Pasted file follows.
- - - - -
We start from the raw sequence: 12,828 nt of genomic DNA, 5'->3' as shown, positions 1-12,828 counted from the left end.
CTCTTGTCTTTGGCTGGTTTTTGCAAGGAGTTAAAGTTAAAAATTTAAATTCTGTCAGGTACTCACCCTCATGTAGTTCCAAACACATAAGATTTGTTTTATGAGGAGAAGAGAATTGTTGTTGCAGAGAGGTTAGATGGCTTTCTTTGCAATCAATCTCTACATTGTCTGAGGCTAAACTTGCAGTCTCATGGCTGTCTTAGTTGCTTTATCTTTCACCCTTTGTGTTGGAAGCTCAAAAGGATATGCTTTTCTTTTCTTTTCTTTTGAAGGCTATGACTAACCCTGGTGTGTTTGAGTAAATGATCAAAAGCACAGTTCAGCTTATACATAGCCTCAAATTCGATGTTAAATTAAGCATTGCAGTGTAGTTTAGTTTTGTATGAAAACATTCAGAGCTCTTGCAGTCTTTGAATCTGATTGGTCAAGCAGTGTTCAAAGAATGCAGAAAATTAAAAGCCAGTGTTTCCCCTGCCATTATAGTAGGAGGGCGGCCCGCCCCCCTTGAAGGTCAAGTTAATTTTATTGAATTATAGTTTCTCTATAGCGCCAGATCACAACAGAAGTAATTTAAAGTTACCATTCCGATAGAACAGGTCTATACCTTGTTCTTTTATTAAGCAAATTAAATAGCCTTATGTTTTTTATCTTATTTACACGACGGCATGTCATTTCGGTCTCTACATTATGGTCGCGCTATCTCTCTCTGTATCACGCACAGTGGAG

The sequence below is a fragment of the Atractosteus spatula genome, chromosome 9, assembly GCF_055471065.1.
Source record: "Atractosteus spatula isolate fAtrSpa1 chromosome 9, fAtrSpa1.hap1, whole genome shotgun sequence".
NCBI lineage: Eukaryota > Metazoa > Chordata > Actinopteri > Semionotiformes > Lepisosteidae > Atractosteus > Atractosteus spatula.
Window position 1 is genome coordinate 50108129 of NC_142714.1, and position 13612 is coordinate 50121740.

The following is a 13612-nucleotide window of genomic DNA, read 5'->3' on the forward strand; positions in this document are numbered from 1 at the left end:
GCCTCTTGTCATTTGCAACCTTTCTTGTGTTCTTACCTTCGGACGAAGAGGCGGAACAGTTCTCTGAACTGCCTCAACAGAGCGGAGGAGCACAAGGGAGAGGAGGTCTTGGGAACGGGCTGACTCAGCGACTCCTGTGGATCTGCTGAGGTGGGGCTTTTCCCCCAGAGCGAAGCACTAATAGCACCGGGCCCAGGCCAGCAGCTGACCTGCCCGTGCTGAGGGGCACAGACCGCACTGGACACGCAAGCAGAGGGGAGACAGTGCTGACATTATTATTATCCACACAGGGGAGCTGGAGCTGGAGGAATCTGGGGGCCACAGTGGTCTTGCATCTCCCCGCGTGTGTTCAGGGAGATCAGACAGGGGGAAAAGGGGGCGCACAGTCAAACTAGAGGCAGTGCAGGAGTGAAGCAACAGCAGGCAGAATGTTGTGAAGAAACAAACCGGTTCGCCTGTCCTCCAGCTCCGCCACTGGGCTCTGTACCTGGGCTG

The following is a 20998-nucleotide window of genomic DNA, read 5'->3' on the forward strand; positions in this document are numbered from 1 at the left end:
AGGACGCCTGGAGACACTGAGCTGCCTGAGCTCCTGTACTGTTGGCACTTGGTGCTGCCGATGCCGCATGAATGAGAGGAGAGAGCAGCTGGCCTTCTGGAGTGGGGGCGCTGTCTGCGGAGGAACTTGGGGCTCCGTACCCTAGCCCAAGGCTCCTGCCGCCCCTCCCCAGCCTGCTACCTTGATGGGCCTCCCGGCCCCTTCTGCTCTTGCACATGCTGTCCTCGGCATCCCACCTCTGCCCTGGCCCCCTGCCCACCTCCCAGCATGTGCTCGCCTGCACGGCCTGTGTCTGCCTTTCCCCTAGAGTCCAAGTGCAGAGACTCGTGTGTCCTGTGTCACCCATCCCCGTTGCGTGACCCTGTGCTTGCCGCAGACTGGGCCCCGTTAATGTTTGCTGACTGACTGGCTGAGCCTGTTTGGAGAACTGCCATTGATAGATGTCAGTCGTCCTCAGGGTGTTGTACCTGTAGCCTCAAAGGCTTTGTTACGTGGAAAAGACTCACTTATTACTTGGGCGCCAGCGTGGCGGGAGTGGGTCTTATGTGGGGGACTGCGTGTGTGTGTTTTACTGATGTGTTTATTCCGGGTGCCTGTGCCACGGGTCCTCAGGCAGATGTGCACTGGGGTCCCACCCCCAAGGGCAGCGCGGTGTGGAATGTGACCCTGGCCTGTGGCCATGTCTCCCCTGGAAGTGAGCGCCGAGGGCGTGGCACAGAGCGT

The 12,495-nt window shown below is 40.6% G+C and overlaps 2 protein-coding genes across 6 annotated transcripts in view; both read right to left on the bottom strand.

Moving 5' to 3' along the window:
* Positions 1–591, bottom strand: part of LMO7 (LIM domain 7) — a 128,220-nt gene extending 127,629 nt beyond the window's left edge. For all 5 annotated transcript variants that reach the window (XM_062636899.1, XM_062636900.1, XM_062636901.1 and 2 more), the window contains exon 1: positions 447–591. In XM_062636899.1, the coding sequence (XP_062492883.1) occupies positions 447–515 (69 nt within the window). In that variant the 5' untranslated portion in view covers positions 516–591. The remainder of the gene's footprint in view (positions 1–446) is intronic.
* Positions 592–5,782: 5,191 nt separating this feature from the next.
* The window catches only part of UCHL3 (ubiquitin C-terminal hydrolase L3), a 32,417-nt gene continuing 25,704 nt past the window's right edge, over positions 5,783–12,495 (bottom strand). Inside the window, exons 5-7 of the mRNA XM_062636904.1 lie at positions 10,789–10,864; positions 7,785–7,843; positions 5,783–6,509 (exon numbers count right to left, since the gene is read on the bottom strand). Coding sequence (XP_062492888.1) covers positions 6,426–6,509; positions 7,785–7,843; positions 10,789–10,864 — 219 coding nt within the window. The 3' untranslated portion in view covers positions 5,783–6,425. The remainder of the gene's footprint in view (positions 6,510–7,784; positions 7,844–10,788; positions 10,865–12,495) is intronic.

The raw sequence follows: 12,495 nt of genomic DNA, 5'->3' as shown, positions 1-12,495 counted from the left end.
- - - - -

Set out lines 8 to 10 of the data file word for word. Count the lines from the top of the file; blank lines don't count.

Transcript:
GCCTCTTGTCATTTGCAACCTTTCTTGTGTTCTTACCTTCGGACGAAGAGGCGGAACAGTTCTCTGAACTGCCTCAACAGAGCGGAGGAGCACAAGGGAGAGGAGGTCTTGGGAACGGGCTGACTCAGCGACTCCTGTGGATCTGCTGAGGTGGGGCTTTTCCCCCAGAGCGAAGCACTAATAGCACCGGGCCCAGGCCAGCAGCTGACCTGCCCGTGCTGAGGGGCACAGACCGCACTGGACACGCAAGCAGAGGGGAGACAGTGCTGACATTATTATTATCCACACAGGGGAGCTGGAGCTGGAGGAATCTGGGGGCCACAGTGGTCTTGCATCTCCCCGCGTGTGTTCAGGGAGATCAGACAGGGGGAAAAGGGGGCGCACAGTCAAACTAGAGGCAGTGCAGGAGTGAAGCAACAGCAGGCAGAATGTTGTGAAGAAACAAACCGGTTCGCCTGTCCTCCAGCTCCGCCACTGGGCTCTGTACCTGGGCTG

The following is a 20998-nucleotide window of genomic DNA, read 5'->3' on the forward strand; positions in this document are numbered from 1 at the left end:
AGGACGCCTGGAGACACTGAGCTGCCTGAGCTCCTGTACTGTTGGCACTTGGTGCTGCCGATGCCGCATGAATGAGAGGAGAGAGCAGCTGGCCTTCTGGAGTGGGGGCGCTGTCTGCGGAGGAACTTGGGGCTCCGTACCCTAGCCCAAGGCTCCTGCCGCCCCTCCCCAGCCTGCTACCTTGATGGGCCTCCCGGCCCCTTCTGCTCTTGCACATGCTGTCCTCGGCATCCCACCTCTGCCCTGGCCCCCTGCCCACCTCCCAGCATGTGCTCGCCTGCACGGCCTGTGTCTGCCTTTCCCCTAGAGTCCAAGTGCAGAGACTCGTGTGTCCTGTGTCACCCATCCCCGTTGCGTGACCCTGTGCTTGCCGCAGACTGGGCCCCGTTAATGTTTGCTGACTGACTGGCTGAGCCTGTTTGGAGAACTGCCATTGATAGATGTCAGTCGTCCTCAGGGTGTTGTACCTGTAGCCTCAAAGGCTTTGTTACGTGGAAAAGACTCACTTATTACTTGGGCGCCAGCGTGGCGGGAGTGGGTCTTATGTGGGGGACTGCGTGTGTGTGTTTTACTGATGTGTTTATTCCGGGTGCCTGTGCCACGGGTCCTCAGGCAGATGTGCACTGGGGTCCCACCCCCAAGGGCAGCGCGGTGTGGAATGTGACCCTGGCCTGTGGCCATGTCTCCCCTGGAAGTGAGCGCCGAGGGCGTGGCACAGAGCGT